Allan-MANDELSTAMM-Obituary

Allan Beryle MANDELSTAMM

New River Valley, Virginia

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A nephew's road trip through the south got me remembering a road trip I took myself during the year there was an "energy world's fair" in Knoxville. Can't remember the year, but people with better memories might. What this has to do with "Handsome Al" or "the Handsome One" as he frequently referred to himself at MSU (where I took his Econ 101 and 102 courses), is that on the way back to DC on the return leg of the trip I stopped at Virginia Tech to try to visit...

Handsome Al was the one VT prof that me and my roommates still talk about. His stories are legendary. Every quarter in the late 70s his class would get streaked. He acted horrified, but he, and we, knew that is was part of the legend. RIP with Maruschka (!)....(which is what he called his wife in stories), and stay away from the gefilte fish!

With fondness I remember Professor Mandelstamm. His unique teaching style was as effective as it was entertaining. I also witnessed his more serious side. At the start of his Intro to Econ 200 class on a fall Friday in '63 he solemnly dismissed us saying that he had just become aware of a radio report about the assassination of JFK. The professor was a mensch.

After teaching business & marketing for 30 plus years, I was recently given the chance to teach my first economics class, one of my favorite subjects. I fondly recalled the memories of "Handsome Al" Mandelstamm from my VA Tech days in the '70's. In the classroom, I was able to use one my favorite Professor Mandelstamm lines during a discussion of economic decisions. With hands in the air, I screeched in a high and loud voice, "What to Do!? . . . What to Do!!?" and...

I see that there are still many even recently who share here about Allan! That is so wonderful to see. Allan had known me since my birth as he was received his PhD in Econ under my father Harold M. Levinson at the U-M. He had such a wonderful humor and wit and always had me laughing. I even remember him calling his classes at MSU 'Econoschletics' but I never knew exactly what he meant by that. Maybe some of you could enlighten me. My youngest son Richard had just texted me a picture of...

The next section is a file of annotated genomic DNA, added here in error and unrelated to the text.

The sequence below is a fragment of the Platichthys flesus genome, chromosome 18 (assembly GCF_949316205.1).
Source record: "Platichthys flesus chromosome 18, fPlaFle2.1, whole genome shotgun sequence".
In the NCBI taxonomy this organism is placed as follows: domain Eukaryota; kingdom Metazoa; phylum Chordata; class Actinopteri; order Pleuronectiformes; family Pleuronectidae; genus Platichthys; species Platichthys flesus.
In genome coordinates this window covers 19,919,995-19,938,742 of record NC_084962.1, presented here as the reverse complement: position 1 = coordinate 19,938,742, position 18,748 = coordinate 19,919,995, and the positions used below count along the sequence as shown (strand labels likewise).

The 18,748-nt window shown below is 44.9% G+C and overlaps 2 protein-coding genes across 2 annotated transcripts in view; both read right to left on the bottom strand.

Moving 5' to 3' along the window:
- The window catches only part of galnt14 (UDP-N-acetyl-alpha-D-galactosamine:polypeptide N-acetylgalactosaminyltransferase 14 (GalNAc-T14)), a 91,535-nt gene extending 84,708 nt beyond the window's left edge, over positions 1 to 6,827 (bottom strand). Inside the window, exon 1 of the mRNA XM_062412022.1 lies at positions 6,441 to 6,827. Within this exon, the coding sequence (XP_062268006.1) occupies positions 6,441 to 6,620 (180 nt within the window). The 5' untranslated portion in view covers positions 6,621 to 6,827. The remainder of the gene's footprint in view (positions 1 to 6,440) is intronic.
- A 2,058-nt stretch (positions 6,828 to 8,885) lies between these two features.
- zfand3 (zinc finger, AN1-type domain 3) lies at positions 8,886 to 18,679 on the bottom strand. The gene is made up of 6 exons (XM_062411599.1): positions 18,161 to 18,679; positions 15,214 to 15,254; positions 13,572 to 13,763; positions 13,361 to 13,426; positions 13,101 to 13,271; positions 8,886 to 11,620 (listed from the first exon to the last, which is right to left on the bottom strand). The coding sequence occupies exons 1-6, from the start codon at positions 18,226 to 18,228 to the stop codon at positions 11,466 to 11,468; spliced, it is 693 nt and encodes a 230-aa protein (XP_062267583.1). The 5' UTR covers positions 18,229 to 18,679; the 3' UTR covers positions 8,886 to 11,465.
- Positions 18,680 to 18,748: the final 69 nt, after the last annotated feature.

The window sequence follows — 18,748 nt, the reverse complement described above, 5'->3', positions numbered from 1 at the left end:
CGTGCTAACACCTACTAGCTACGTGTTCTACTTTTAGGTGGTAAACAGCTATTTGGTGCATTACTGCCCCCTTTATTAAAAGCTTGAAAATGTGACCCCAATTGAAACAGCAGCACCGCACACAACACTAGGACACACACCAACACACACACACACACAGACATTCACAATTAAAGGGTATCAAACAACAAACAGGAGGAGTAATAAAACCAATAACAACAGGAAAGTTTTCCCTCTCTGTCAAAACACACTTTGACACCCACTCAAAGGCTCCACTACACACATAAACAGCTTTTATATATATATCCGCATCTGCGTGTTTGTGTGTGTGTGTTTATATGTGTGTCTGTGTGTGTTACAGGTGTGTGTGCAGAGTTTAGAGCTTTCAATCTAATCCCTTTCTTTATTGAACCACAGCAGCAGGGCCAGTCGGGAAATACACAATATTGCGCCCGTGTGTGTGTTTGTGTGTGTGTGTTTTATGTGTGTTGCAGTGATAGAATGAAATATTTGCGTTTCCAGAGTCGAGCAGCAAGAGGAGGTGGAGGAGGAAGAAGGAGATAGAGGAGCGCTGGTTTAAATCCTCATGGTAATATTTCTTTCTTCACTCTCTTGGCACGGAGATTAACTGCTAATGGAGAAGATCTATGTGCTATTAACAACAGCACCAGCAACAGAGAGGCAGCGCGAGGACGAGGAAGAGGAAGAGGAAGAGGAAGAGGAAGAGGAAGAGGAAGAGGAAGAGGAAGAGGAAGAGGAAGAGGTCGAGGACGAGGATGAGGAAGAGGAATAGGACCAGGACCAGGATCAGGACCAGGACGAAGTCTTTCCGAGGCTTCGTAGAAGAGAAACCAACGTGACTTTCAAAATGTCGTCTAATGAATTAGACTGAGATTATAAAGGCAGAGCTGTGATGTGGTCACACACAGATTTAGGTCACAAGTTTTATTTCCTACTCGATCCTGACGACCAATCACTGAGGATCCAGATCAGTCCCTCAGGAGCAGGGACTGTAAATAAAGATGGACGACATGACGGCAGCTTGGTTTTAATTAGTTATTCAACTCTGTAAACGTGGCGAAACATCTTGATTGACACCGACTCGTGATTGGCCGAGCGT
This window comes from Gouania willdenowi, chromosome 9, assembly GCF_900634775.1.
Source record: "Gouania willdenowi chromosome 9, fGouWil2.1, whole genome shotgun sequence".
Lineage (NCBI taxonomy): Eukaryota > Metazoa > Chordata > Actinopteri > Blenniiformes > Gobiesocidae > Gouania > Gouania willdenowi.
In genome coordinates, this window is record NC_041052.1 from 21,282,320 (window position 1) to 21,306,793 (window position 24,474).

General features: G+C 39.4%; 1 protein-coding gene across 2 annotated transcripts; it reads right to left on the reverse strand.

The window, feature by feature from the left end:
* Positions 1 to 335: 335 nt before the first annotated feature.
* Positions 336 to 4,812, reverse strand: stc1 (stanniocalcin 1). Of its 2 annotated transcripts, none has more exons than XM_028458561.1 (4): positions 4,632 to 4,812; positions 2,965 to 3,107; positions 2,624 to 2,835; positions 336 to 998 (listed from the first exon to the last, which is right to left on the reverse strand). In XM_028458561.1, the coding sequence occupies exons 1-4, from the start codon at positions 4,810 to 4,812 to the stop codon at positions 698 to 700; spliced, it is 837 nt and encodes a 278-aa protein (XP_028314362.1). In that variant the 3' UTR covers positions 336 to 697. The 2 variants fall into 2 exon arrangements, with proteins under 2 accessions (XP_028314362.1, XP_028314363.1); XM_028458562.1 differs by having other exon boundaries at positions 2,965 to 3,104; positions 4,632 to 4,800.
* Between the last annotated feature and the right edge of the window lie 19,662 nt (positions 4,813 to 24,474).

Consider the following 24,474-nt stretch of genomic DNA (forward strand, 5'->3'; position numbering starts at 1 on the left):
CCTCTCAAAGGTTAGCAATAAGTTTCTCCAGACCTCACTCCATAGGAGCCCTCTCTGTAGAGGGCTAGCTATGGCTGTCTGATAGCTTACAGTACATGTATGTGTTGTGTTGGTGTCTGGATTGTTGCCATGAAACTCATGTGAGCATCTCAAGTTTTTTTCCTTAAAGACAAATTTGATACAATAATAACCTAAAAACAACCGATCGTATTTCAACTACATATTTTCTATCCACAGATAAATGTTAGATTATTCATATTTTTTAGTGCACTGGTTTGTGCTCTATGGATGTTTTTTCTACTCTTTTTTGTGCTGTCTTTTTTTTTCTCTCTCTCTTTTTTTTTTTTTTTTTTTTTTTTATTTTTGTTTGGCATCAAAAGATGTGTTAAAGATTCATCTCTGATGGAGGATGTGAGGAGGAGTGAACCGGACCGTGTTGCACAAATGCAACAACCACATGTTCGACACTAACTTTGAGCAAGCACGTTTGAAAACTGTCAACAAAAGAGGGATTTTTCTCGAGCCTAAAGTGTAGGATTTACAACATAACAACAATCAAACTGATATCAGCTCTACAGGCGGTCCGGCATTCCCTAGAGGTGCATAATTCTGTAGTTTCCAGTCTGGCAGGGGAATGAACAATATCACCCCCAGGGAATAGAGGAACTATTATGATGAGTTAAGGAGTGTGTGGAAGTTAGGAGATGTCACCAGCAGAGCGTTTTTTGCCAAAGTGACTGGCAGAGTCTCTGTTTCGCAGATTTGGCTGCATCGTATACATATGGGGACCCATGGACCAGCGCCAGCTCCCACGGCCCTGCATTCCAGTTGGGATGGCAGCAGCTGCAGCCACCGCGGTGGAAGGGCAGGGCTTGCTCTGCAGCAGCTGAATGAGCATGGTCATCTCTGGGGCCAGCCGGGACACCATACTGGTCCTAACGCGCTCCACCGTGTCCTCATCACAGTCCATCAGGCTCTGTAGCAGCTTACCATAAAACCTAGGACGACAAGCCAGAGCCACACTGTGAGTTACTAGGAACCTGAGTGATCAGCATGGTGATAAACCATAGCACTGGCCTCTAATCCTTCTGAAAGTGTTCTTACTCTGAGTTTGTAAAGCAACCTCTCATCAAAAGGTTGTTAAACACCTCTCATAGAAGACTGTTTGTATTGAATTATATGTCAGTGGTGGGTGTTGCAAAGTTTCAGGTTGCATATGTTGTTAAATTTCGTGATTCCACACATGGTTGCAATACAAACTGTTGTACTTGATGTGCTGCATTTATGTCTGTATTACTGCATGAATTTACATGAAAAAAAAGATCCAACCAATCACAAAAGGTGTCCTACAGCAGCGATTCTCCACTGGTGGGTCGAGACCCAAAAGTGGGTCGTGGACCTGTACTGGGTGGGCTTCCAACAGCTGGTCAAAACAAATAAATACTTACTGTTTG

I took macro and micro economics from Professor Mandelstamm at Michigan State in 1966. He was the best and most memorable professor I had during my college years. He was entertaining to be sure, but very substantive. After 50 years, I still carry with me the lessons I learned in those courses, and I still have vivid memories of "Handsome Al" delivering those wild lectures from the classroom stage in Wells Hall at MSU. I was sorry to hear that he died. He was a world class teacher.

Dr. Mandelshtam is the one professor, at MSU, who stands out in my memory. I found this site today, after telling stories about him. Reading the condolences brings back even more memories that I had forgotten. A great man and a great teacher, I always had to be at the live lectures and not the closed circuit tv version. Not sure it was mentioned anywhere else, but his crazy ties were part of his shtick to keep our attention and interest. And yes, I was there when he had us all vacate the...

Like many, I was just thinking of Prof Mandelstamm and thought I'd see where he was in the 30 years since I was fortunate enough to have him twice @ VPI. Sorry to hear of his passing, but what a full life he lived and how many people he touched. I was only at Tech for a year in between stints at W&L (where I graduated) and didn't ever have any connection to Econ again, but as a teacher myself these last 23 years I can honestly say that he has had a huge impact on me. He inspired me to...

When I returned to the University for my 25th reunion, the members of the Class of 1977 wrote essays about the professor who meant the most to us while we were at the University. For me, it was no question that it was Dr. Mandelstamm. I still remember his stories and have used the examples he gave for economic principles all of my professional career. I did have the opportunity to tell him that, but no other teacher had a bigger role in my professional development than Dr. Mandelshtam. He...

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